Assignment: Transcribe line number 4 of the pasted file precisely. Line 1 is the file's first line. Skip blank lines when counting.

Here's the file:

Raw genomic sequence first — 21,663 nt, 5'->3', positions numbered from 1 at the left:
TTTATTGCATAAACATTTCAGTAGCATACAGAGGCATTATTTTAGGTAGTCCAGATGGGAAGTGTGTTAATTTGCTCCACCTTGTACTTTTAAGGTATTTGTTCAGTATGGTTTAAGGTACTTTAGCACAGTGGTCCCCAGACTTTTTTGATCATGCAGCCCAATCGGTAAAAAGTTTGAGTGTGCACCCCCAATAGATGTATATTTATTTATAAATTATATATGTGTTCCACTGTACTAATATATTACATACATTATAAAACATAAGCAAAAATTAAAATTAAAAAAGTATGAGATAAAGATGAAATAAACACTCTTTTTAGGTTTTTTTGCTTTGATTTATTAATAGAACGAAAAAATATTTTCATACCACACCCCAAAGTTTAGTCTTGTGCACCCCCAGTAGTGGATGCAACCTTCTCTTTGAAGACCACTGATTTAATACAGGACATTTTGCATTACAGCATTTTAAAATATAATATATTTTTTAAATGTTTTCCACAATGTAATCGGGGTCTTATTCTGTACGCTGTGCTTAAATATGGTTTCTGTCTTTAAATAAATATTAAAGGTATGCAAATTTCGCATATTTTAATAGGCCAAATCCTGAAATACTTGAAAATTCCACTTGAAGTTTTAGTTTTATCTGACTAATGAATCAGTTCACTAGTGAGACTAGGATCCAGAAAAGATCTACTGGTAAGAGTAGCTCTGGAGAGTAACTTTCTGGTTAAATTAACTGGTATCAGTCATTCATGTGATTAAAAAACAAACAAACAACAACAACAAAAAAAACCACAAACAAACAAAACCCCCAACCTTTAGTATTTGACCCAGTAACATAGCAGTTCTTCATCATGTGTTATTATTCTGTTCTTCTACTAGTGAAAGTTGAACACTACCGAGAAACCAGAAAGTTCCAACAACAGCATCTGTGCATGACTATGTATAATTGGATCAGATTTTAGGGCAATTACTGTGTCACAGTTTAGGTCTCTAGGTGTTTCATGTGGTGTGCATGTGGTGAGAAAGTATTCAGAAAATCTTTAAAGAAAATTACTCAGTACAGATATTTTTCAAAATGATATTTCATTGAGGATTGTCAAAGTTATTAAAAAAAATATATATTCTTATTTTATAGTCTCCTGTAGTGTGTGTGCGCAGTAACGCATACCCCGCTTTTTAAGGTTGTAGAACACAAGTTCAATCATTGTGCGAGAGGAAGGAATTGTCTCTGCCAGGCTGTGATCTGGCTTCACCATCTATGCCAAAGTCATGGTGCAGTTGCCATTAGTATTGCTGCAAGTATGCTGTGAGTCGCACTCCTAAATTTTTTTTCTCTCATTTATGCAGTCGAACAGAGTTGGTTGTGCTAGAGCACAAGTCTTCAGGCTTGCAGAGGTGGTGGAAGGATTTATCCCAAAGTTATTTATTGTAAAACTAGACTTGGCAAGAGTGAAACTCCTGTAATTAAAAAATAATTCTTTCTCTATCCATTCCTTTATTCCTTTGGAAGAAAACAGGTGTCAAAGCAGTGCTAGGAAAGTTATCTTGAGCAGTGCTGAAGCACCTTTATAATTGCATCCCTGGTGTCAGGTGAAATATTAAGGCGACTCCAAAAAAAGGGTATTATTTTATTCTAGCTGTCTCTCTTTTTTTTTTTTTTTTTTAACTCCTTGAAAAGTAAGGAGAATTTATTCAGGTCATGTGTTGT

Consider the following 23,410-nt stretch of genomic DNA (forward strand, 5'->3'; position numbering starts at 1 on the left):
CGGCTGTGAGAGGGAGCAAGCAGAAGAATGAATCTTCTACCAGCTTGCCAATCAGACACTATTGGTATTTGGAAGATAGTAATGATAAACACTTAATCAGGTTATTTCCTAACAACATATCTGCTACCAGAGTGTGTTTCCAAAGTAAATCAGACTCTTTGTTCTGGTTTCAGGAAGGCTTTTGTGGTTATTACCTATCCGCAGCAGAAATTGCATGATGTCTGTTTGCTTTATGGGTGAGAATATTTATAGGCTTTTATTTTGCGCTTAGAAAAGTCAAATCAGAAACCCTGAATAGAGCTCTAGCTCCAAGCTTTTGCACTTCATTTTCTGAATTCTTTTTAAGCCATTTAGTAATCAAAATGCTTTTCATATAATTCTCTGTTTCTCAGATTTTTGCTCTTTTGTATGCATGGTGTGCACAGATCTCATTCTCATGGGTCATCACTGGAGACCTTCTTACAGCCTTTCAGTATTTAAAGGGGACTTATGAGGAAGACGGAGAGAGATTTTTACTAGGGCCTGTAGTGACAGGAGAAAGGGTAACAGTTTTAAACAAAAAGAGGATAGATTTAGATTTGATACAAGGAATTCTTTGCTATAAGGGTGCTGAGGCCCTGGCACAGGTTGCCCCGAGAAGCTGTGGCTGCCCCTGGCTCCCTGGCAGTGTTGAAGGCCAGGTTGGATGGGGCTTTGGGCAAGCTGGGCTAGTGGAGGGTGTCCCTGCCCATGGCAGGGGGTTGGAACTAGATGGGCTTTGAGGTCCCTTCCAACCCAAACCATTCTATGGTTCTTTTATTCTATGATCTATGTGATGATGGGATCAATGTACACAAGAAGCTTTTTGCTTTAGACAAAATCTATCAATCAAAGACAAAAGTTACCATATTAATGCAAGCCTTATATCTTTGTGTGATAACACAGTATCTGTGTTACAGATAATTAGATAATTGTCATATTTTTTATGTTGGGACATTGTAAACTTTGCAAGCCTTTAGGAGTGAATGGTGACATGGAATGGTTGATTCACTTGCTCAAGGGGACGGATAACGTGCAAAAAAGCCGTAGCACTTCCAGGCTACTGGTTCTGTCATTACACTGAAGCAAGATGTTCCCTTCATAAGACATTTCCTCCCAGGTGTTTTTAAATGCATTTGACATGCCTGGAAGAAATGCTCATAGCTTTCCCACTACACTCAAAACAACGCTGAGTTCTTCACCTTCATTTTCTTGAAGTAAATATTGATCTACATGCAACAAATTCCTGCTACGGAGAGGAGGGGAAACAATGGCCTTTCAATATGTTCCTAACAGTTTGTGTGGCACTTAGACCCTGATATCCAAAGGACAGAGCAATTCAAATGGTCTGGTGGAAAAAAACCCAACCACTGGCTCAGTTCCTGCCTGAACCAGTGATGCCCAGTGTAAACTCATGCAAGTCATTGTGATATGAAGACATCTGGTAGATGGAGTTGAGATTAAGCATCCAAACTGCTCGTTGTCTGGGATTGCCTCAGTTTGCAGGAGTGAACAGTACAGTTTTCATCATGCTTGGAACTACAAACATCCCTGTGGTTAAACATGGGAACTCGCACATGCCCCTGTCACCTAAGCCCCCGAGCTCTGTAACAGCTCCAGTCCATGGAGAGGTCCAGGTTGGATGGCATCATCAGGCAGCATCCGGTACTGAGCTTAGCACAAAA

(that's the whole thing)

CGGCTGTGAGAGGGAGCAAGCAGAAGAATGAATCTTCTACCAGCTTGCCAATCAGACACTATTGGTATTTGGAAGATAGTAATGATAAACACTTAATCAGGTTATTTCCTAACAACATATCTGCTACCAGAGTGTGTTTCCAAAGTAAATCAGACTCTTTGTTCTGGTTTCAGGAAGGCTTTTGTGGTTATTACCTATCCGCAGCAGAAATTGCATGATGTCTGTTTGCTTTATGGGTGAGAATATTTATAGGCTTTTATTTTGCGCTTAGAAAAGTCAAATCAGAAACCCTGAATAGAGCTCTAGCTCCAAGCTTTTGCACTTCATTTTCTGAATTCTTTTTAAGCCATTTAGTAATCAAAATGCTTTTCATATAATTCTCTGTTTCTCAGATTTTTGCTCTTTTGTATGCATGGTGTGCACAGATCTCATTCTCATGGGTCATCACTGGAGACCTTCTTACAGCCTTTCAGTATTTAAAGGGGACTTATGAGGAAGACGGAGAGAGATTTTTACTAGGGCCTGTAGTGACAGGAGAAAGGGTAACAGTTTTAAACAAAAAGAGGATAGATTTAGATTTGATACAAGGAATTCTTTGCTATAAGGGTGCTGAGGCCCTGGCACAGGTTGCCCCGAGAAGCTGTGGCTGCCCCTGGCTCCCTGGCAGTGTTGAAGGCCAGGTTGGATGGGGCTTTGGGCAAGCTGGGCTAGTGGAGGGTGTCCCTGCCCATGGCAGGGGGTTGGAACTAGATGGGCTTTGAGGTCCCTTCCAACCCAAACCATTCTATGGTTCTTTTATTCTATGATCTATGTGATGATGGGATCAATGTACACAAGAAGCTTTTTGCTTTAGACAAAATCTATCAATCAAAGACAAAAGTTACCATATTAATGCAAGCCTTATATCTTTGTGTGATAACACAGTATCTGTGTTACAGATAATTAGATAATTGTCATATTTTTTATGTTGGGACATTGTAAACTTTGCAAGCCTTTAGGAGTGAATGGTGACATGGAATGGTTGATTCACTTGCTCAAGGGGACGGATAACGTGCAAAAAAGCCGTAGCACTTCCAGGCTACTGGTTCTGTCATTACACTGAAGCAAGATGTTCCCTTCATAAGACATTTCCTCCCAGGTGTTTTTAAATGCATTTGACATGCCTGGAAGAAATGCTCATAGCTTTCCCACTACACTCAAAACAACGCTGAGTTCTTCACCTTCATTTTCTTGAAGTAAATATTGATCTACATGCAACAAATTCCTGCTACGGAGAGGAGGGGAAACAATGGCCTTTCAATATGTTCCTAACAGTTTGTGTGGCACTTAGACCCTGATATCCAAAGGACAGAGCAATTCAAATGGTCTGGTGGAAAAAAACCCAACCACTGGCTCAGTTCCTGCCTGAACCAGTGATGCCCAGTGTAAACTCATGCAAGTCATTGTGATATGAAGACATCTGGTAGATGGAGTTGAGATTAAGCATCCAAACTGCTCGTTGTCTGGGATTGCCTCAGTTTGCAGGAGTGAACAGTACAGTTTTCATCATGCTTGGAACTACAAACATCCCTGTGGTTAAACATGGGAACTCGCACATGCCCCTGTCACCTAAGCCCCCGAGCTCTGTAACAGCTCCAGTCCATGGAGAGGTCCAGGTTGGATGGCATCATCAGGCAGCATCCGGTACTGAGCTTAGCACAAAA